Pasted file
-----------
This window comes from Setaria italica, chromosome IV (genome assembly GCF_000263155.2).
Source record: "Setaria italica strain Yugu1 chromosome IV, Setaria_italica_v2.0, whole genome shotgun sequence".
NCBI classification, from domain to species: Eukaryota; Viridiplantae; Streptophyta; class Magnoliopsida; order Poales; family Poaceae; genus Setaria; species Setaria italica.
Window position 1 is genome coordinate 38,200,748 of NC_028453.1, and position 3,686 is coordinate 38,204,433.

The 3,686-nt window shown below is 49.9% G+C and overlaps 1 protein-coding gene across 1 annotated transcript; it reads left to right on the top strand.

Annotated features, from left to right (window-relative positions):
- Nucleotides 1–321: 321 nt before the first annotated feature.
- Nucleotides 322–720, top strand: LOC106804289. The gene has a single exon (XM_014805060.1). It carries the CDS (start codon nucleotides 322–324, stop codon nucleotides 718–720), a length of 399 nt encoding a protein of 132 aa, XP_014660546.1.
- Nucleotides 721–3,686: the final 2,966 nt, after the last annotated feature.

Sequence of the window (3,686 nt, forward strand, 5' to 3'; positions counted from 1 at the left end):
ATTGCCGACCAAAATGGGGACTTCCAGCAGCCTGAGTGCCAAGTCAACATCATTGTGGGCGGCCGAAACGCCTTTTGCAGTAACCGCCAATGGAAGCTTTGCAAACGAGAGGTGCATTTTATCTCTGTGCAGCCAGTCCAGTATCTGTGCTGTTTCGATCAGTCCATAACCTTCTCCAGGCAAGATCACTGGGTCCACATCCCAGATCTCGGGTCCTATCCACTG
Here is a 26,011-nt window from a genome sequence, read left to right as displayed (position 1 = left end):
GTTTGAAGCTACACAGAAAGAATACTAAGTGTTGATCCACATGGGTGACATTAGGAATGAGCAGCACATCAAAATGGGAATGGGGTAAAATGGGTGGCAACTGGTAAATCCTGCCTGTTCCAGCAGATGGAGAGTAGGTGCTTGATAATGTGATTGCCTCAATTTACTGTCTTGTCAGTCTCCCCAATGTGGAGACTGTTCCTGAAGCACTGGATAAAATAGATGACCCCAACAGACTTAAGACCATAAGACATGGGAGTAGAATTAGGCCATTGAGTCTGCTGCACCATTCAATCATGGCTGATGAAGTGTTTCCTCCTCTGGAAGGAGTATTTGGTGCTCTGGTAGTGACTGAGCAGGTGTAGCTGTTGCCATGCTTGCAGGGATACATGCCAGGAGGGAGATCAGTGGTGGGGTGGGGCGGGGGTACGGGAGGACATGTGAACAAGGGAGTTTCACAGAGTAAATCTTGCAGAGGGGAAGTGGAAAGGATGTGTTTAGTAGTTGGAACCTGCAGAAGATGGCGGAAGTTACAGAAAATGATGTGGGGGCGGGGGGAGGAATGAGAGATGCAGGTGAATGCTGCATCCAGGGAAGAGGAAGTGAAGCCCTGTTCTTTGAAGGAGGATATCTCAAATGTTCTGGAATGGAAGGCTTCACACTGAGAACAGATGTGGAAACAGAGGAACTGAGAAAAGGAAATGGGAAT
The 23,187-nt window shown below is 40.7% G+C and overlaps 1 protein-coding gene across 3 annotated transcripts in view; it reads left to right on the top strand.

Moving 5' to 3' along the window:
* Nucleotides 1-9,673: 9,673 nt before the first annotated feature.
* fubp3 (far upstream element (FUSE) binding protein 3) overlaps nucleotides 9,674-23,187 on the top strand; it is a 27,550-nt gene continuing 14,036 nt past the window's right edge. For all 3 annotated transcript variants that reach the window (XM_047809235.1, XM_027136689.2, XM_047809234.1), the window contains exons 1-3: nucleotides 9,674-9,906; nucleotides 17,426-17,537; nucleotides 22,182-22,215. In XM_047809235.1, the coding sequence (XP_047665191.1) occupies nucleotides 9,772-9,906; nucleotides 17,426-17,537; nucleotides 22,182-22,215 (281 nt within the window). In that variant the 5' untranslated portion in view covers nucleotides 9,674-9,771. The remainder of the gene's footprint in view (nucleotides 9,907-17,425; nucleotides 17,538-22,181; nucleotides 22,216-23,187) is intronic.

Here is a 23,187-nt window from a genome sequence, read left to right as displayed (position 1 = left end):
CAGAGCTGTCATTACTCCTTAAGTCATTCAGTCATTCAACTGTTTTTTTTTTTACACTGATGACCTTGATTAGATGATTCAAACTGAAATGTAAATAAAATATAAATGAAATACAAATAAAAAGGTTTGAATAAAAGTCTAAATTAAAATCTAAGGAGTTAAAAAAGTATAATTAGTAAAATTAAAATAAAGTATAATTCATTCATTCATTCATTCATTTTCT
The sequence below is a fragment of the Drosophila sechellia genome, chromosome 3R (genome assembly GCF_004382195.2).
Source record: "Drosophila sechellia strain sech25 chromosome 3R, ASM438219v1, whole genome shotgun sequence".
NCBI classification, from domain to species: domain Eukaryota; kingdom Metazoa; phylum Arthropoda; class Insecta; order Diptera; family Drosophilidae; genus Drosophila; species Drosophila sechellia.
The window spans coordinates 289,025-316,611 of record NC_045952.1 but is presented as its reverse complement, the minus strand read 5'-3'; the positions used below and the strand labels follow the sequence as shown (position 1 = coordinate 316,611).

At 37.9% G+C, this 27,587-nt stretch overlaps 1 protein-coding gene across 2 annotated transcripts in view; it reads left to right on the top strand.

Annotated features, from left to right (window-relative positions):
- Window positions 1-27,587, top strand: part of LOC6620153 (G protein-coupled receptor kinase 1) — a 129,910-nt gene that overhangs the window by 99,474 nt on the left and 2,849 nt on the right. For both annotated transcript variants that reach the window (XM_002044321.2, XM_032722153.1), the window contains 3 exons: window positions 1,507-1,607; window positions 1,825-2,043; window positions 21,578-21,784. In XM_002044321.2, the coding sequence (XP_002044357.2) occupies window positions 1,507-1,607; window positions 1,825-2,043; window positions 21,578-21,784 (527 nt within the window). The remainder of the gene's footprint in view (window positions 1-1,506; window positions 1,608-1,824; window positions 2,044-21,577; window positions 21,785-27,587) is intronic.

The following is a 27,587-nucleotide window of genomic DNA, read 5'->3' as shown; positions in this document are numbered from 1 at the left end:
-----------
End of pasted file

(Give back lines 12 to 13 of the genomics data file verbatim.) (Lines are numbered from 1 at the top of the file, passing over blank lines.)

Here is a 26,011-nt window from a genome sequence, read left to right as displayed (position 1 = left end):
GTTTGAAGCTACACAGAAAGAATACTAAGTGTTGATCCACATGGGTGACATTAGGAATGAGCAGCACATCAAAATGGGAATGGGGTAAAATGGGTGGCAACTGGTAAATCCTGCCTGTTCCAGCAGATGGAGAGTAGGTGCTTGATAATGTGATTGCCTCAATTTACTGTCTTGTCAGTCTCCCCAATGTGGAGACTGTTCCTGAAGCACTGGATAAAATAGATGACCCCAACAGACTTAAGACCATAAGACATGGGAGTAGAATTAGGCCATTGAGTCTGCTGCACCATTCAATCATGGCTGATGAAGTGTTTCCTCCTCTGGAAGGAGTATTTGGTGCTCTGGTAGTGACTGAGCAGGTGTAGCTGTTGCCATGCTTGCAGGGATACATGCCAGGAGGGAGATCAGTGGTGGGGTGGGGCGGGGGTACGGGAGGACATGTGAACAAGGGAGTTTCACAGAGTAAATCTTGCAGAGGGGAAGTGGAAAGGATGTGTTTAGTAGTTGGAACCTGCAGAAGATGGCGGAAGTTACAGAAAATGATGTGGGGGCGGGGGGAGGAATGAGAGATGCAGGTGAATGCTGCATCCAGGGAAGAGGAAGTGAAGCCCTGTTCTTTGAAGGAGGATATCTCAAATGTTCTGGAATGGAAGGCTTCACACTGAGAACAGATGTGGAAACAGAGGAACTGAGAAAAGGAAATGGGAAT